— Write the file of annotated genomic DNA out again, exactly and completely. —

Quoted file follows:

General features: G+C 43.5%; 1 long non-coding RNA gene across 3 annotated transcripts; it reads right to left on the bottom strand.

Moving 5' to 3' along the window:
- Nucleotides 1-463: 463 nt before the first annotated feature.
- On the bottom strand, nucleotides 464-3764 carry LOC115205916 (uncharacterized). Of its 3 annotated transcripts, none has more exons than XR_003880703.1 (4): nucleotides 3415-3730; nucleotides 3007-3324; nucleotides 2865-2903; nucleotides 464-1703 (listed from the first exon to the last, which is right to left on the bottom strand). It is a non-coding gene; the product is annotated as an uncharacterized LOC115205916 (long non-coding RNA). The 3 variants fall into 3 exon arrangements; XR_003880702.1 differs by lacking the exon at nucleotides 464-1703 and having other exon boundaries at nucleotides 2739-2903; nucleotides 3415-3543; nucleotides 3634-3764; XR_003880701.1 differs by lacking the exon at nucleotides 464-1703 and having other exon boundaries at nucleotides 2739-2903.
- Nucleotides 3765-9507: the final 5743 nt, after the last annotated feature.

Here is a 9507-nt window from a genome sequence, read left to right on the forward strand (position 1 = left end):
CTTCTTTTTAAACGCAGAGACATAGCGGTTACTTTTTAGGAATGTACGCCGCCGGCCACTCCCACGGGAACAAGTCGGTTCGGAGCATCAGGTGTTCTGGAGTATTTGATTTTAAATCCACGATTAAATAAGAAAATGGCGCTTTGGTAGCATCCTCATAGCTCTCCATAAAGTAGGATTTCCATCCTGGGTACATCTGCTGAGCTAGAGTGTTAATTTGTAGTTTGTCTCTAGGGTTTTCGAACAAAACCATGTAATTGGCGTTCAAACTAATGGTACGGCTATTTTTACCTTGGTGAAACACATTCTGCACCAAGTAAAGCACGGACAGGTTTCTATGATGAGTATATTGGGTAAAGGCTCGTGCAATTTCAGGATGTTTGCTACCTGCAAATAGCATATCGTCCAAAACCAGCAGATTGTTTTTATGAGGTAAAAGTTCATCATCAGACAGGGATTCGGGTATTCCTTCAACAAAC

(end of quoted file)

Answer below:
General features: G+C 43.5%; 1 long non-coding RNA gene across 3 annotated transcripts; it reads right to left on the bottom strand.

Moving 5' to 3' along the window:
- Nucleotides 1-463: 463 nt before the first annotated feature.
- On the bottom strand, nucleotides 464-3764 carry LOC115205916 (uncharacterized). Of its 3 annotated transcripts, none has more exons than XR_003880703.1 (4): nucleotides 3415-3730; nucleotides 3007-3324; nucleotides 2865-2903; nucleotides 464-1703 (listed from the first exon to the last, which is right to left on the bottom strand). It is a non-coding gene; the product is annotated as an uncharacterized LOC115205916 (long non-coding RNA). The 3 variants fall into 3 exon arrangements; XR_003880702.1 differs by lacking the exon at nucleotides 464-1703 and having other exon boundaries at nucleotides 2739-2903; nucleotides 3415-3543; nucleotides 3634-3764; XR_003880701.1 differs by lacking the exon at nucleotides 464-1703 and having other exon boundaries at nucleotides 2739-2903.
- Nucleotides 3765-9507: the final 5743 nt, after the last annotated feature.

Here is a 9507-nt window from a genome sequence, read left to right on the forward strand (position 1 = left end):
CTTCTTTTTAAACGCAGAGACATAGCGGTTACTTTTTAGGAATGTACGCCGCCGGCCACTCCCACGGGAACAAGTCGGTTCGGAGCATCAGGTGTTCTGGAGTATTTGATTTTAAATCCACGATTAAATAAGAAAATGGCGCTTTGGTAGCATCCTCATAGCTCTCCATAAAGTAGGATTTCCATCCTGGGTACATCTGCTGAGCTAGAGTGTTAATTTGTAGTTTGTCTCTAGGGTTTTCGAACAAAACCATGTAATTGGCGTTCAAACTAATGGTACGGCTATTTTTACCTTGGTGAAACACATTCTGCACCAAGTAAAGCACGGACAGGTTTCTATGATGAGTATATTGGGTAAAGGCTCGTGCAATTTCAGGATGTTTGCTACCTGCAAATAGCATATCGTCCAAAACCAGCAGATTGTTTTTATGAGGTAAAAGTTCATCATCAGACAGGGATTCGGGTATTCCTTCAACAAAC